This lesson made more of an impression on me than was probably intended. I take directions very personally. I want to be good. So I thought about it. Was I putting God first? I counted hours (quite a difficult task for a little mind). If I spent seven hours at school, two hours playing with my sisters, and an hour reading for pleasure (American Girl books)—then my day was gone. There was no time left for God. That was not the way I was supposed to live; my marshmallows were not fitting.
Running to their room one night, close to tears, I remember asking my parents about my troubling thoughts. And I think I am finally starting to understand their answer. Because when I, in the hard London dorm bed tossing and turning from all the sugar I consumed at High Tea, thought of those thirty pieces of silver, my mind haunted me with questions, and I remembered this marshmallow lesson. While there is always room for God to be more prominent in my life, I do not need to give up everything else that is so important. Just like God did not want six year old Sarah to give up fun time with my sisters (or educational American Girl J), he does not want this older version of me to forsake all good times.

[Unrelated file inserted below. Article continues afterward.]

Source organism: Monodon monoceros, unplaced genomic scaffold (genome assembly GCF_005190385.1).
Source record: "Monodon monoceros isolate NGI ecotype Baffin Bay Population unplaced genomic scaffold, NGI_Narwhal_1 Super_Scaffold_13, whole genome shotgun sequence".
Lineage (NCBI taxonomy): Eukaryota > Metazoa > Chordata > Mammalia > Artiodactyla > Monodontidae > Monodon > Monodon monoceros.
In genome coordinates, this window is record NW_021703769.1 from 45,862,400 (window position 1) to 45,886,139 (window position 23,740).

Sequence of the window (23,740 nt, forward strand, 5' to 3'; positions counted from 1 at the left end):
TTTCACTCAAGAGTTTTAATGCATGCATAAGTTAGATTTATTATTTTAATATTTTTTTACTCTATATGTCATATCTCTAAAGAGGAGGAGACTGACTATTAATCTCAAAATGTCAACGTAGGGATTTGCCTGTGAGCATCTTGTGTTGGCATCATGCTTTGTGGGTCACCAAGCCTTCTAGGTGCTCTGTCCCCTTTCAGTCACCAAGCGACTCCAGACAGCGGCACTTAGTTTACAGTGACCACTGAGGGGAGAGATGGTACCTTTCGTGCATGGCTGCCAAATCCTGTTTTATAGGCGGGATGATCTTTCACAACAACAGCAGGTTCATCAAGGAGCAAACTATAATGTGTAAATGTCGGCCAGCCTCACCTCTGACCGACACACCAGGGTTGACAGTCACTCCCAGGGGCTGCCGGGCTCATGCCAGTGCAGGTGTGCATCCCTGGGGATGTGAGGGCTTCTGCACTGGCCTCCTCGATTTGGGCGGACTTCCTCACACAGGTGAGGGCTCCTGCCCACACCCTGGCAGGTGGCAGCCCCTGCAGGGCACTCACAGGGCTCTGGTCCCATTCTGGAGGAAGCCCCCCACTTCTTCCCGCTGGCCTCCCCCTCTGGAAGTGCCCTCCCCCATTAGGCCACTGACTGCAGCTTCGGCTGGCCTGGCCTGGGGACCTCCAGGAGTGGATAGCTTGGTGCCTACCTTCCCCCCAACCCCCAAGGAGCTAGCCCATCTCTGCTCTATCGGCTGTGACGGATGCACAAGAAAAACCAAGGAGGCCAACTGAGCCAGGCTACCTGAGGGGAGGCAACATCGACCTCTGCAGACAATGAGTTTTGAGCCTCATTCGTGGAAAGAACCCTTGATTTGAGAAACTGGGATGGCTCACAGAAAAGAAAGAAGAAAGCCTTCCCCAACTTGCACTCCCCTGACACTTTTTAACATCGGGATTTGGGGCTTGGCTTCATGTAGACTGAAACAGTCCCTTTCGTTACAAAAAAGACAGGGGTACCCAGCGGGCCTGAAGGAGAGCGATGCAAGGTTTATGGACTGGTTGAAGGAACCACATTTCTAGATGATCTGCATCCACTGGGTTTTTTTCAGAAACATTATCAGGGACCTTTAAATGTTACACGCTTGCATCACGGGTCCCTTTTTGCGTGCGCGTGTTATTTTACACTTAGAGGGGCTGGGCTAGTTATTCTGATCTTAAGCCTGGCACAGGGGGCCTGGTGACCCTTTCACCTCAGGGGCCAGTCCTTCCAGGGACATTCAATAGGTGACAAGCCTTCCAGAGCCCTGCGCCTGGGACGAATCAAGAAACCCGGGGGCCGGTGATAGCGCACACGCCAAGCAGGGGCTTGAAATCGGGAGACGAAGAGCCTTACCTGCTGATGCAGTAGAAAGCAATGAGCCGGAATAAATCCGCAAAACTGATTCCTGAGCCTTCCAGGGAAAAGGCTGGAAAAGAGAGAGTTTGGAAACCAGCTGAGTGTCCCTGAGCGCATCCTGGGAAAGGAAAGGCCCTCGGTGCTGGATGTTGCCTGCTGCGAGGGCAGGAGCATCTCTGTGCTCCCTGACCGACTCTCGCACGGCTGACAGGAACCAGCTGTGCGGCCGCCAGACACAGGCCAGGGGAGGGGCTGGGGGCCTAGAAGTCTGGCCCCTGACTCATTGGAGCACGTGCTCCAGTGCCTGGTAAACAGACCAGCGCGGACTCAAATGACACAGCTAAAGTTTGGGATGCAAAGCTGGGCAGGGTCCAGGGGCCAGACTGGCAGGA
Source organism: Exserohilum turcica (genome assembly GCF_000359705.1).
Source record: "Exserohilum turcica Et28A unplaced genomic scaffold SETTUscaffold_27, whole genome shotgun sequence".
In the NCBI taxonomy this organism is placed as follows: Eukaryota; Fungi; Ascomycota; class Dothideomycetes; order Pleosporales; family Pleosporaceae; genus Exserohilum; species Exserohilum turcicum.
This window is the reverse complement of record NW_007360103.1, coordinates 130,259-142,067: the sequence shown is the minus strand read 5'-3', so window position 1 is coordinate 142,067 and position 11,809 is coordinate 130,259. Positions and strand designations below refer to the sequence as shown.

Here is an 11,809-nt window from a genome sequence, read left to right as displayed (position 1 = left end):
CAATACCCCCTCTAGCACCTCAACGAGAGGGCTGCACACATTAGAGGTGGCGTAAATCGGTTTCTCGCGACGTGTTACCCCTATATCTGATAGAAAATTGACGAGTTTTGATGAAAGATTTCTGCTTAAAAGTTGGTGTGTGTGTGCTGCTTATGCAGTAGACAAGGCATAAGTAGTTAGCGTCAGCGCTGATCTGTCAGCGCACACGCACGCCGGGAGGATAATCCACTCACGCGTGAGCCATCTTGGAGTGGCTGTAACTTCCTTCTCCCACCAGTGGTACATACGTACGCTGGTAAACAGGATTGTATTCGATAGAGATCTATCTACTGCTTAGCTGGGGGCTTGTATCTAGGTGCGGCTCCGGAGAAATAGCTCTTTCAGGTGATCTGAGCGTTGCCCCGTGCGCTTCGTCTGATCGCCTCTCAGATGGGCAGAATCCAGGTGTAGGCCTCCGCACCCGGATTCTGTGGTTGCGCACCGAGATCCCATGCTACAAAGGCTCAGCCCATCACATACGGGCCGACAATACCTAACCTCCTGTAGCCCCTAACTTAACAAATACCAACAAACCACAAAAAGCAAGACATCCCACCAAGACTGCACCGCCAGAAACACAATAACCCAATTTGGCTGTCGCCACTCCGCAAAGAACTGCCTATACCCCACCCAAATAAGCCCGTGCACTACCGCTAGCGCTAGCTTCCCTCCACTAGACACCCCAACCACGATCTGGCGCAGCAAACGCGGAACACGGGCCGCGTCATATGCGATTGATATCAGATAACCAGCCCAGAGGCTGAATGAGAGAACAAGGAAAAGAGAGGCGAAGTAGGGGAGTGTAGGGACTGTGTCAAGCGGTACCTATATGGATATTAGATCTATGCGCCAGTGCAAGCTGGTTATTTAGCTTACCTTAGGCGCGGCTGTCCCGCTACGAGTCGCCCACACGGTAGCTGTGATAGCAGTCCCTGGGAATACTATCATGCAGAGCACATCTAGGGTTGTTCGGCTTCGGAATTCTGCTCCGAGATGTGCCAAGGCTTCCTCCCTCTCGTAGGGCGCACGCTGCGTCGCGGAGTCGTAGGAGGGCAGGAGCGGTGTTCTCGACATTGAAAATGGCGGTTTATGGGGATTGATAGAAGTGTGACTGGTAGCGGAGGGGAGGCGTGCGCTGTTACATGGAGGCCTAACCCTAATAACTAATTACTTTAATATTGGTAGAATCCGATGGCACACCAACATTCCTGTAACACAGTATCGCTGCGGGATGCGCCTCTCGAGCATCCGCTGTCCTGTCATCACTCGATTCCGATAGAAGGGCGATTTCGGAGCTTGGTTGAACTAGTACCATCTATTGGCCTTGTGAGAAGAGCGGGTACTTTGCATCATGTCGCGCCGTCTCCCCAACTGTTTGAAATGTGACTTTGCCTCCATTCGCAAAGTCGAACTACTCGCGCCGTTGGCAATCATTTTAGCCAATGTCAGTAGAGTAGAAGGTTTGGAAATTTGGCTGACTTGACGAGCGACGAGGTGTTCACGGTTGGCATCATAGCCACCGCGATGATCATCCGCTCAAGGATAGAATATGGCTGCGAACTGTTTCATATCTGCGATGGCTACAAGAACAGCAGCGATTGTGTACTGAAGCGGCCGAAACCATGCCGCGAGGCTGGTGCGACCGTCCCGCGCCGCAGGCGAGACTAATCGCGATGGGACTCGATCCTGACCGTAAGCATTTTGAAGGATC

I thought again of that lesson. I realized an element was missing. As we grow, life becomes more complicated. Nothing is in segments. Life is not compartmentalized. The human thought process has a way of stirring things. The sugar and the marshmallows meet the mixer.
While we walked along the River Thames, one of my new friends asked me, “So, did your parents do anything different with you?” I answered awkwardly, “Huh?” The basic premise of the conversation was this: she wanted to know how I was raised. And my best answer was that my parents made faith attractive, they raised me by a being a great example (and a lot of other things I cannot as of now understand). They read us the Bible, but they also had fun with my sisters and me. They taught us how to live and rejoice in life by having fun.
Fun is not something to be forsaken. It is not this great sin. The pursuit of happiness can (and often is) pursued in lieu of God, but it is not necessarily (for me) thirty pieces of silver. I am not betraying Jesus every time I laugh with a friend instead of spending time reading and worshipping Him. This trip has indeed furthered the Kingdom of God, in ways I can only see a small glimpse of now—it’s not be betraying Jesus. Laughing, buying souvenirs, and visiting museums with friends can be worship, if my gaze is focused on God. There need not be separate “God time” and “Fun time”. They can swirl. My laughter can glorify him.